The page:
National Wildlife Week: Atlanta Partnership Comes Together for Pollinators
The goals of the GAPP are to encourage restoration and development of pollinator habitat at a landscape scale that is ecologically significant, which allows the project to focus on an area within a 25-mile radius around downtown Atlanta. If you think 25 miles is a small area, think again: this area offers nearly 1.2 million acres of potential pollinator habitat and includes all major public lands in metropolitan Atlanta and thousands of individual residences.
Key components of the GAPP include using native species when available, rescuing native plants from construction sites, controlling invasive species, establishing community gardens, citizen science projects, conservation, education and research. Following these steps helps create garden and green spaces with a real purpose: conserving pollinators.
Truly Living Well Center for Natural Urban Agriculture certainly gardens with a purpose. At their Wheat Street garden, a 4-acre green oasis and organic urban farm with pollinator plots surrounded by a sea of concrete, the American bumble bee, an uncommon and declining species, makes its home. If you plant it, they will come.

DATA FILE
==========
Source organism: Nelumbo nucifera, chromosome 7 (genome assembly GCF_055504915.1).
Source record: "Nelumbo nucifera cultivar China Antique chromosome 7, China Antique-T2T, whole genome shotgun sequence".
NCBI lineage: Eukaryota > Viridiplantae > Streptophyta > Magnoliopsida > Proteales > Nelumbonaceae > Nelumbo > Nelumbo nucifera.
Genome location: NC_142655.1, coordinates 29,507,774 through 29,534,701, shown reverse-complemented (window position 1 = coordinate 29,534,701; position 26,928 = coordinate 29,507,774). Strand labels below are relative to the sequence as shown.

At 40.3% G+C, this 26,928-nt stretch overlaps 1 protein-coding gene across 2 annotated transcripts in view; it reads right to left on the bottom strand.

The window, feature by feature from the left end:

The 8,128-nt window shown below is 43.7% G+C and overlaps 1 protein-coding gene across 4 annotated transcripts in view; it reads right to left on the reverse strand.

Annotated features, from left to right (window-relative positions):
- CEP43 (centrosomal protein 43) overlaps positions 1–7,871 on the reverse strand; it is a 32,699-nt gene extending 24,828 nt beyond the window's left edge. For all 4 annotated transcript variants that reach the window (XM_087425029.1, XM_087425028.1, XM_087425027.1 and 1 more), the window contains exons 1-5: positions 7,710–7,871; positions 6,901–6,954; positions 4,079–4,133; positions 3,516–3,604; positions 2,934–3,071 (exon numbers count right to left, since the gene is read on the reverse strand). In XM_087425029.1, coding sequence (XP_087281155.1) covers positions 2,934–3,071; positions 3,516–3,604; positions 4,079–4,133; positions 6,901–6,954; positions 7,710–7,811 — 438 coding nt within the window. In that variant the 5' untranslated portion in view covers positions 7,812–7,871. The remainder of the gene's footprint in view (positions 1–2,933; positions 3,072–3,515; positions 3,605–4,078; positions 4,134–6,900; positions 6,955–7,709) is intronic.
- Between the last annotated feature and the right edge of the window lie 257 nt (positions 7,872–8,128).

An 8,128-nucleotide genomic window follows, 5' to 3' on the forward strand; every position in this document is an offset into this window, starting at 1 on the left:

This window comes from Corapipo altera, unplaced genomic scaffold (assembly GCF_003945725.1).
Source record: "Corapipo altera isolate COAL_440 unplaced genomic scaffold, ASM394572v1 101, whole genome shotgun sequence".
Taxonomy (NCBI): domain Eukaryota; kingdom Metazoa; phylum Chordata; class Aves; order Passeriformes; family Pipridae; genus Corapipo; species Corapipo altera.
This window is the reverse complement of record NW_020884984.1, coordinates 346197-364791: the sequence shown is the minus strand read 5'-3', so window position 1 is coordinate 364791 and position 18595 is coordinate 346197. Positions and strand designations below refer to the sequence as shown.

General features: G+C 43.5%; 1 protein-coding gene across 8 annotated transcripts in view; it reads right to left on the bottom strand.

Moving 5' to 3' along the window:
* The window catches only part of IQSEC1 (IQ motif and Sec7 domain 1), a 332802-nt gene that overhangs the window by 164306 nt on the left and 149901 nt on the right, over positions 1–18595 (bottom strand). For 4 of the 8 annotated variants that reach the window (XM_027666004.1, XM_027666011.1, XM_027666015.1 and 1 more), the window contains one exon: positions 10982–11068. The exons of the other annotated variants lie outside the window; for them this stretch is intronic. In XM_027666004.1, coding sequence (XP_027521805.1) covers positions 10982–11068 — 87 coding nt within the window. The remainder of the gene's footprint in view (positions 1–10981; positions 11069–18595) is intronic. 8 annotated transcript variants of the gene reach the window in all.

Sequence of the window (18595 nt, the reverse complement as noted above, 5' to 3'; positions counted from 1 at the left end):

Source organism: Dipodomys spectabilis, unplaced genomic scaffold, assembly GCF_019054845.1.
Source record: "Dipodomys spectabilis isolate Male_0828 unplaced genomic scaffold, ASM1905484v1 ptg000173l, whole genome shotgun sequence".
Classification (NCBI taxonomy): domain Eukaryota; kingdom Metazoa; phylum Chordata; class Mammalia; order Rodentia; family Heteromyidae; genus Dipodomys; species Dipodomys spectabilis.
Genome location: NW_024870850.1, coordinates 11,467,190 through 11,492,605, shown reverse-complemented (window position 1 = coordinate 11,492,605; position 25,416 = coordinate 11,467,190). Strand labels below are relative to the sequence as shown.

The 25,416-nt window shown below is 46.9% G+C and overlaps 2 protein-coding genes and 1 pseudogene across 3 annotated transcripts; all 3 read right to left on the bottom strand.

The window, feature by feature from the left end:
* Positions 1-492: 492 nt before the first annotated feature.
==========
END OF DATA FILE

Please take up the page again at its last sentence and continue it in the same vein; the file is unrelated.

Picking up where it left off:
Key partners in this project include Atlanta Botanical Garden, Captain Planet Foundation, Georgia Highlands College, Georgia State University, National Wildlife Federation, and the USDA Forest Service.
In the Atlanta areas? Learn more or to register your garden and become part of this amazing urban conservation effort at http://gapp.org/.
Atlanta was recently named one of the Top 10 Cities for Wildlife as part of the National Wildlife Week 2015 Celebration. Did your city make the grade?